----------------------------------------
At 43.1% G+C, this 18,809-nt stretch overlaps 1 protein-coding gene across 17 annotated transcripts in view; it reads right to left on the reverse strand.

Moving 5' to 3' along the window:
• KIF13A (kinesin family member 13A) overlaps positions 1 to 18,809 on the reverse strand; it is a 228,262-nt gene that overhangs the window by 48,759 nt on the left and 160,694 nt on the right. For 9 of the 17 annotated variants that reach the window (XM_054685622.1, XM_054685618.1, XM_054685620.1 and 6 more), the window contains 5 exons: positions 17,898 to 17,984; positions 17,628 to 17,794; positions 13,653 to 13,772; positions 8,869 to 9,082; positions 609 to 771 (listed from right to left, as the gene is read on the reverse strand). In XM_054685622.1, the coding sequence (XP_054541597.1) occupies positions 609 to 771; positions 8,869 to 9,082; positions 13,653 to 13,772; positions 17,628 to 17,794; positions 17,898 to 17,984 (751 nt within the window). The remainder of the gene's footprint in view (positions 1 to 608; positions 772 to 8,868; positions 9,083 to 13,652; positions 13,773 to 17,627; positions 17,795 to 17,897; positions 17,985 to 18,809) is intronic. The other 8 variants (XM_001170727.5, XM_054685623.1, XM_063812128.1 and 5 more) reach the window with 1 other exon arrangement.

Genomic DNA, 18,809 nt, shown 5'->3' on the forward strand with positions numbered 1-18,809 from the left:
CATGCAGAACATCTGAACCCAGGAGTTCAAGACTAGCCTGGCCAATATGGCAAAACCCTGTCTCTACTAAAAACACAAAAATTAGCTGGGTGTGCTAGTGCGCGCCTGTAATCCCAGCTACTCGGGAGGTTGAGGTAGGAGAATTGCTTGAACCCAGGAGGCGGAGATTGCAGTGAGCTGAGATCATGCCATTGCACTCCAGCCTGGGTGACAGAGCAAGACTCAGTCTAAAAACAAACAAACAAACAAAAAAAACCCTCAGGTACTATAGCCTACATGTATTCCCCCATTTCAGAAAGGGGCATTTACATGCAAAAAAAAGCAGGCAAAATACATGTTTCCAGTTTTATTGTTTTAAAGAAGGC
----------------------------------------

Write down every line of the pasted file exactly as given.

At 43.1% G+C, this 18,809-nt stretch overlaps 1 protein-coding gene across 17 annotated transcripts in view; it reads right to left on the reverse strand.

Moving 5' to 3' along the window:
• KIF13A (kinesin family member 13A) overlaps positions 1 to 18,809 on the reverse strand; it is a 228,262-nt gene that overhangs the window by 48,759 nt on the left and 160,694 nt on the right. For 9 of the 17 annotated variants that reach the window (XM_054685622.1, XM_054685618.1, XM_054685620.1 and 6 more), the window contains 5 exons: positions 17,898 to 17,984; positions 17,628 to 17,794; positions 13,653 to 13,772; positions 8,869 to 9,082; positions 609 to 771 (listed from right to left, as the gene is read on the reverse strand). In XM_054685622.1, the coding sequence (XP_054541597.1) occupies positions 609 to 771; positions 8,869 to 9,082; positions 13,653 to 13,772; positions 17,628 to 17,794; positions 17,898 to 17,984 (751 nt within the window). The remainder of the gene's footprint in view (positions 1 to 608; positions 772 to 8,868; positions 9,083 to 13,652; positions 13,773 to 17,627; positions 17,795 to 17,897; positions 17,985 to 18,809) is intronic. The other 8 variants (XM_001170727.5, XM_054685623.1, XM_063812128.1 and 5 more) reach the window with 1 other exon arrangement.

Genomic DNA, 18,809 nt, shown 5'->3' on the forward strand with positions numbered 1-18,809 from the left:
CATGCAGAACATCTGAACCCAGGAGTTCAAGACTAGCCTGGCCAATATGGCAAAACCCTGTCTCTACTAAAAACACAAAAATTAGCTGGGTGTGCTAGTGCGCGCCTGTAATCCCAGCTACTCGGGAGGTTGAGGTAGGAGAATTGCTTGAACCCAGGAGGCGGAGATTGCAGTGAGCTGAGATCATGCCATTGCACTCCAGCCTGGGTGACAGAGCAAGACTCAGTCTAAAAACAAACAAACAAACAAAAAAAACCCTCAGGTACTATAGCCTACATGTATTCCCCCATTTCAGAAAGGGGCATTTACATGCAAAAAAAAGCAGGCAAAATACATGTTTCCAGTTTTATTGTTTTAAAGAAGGC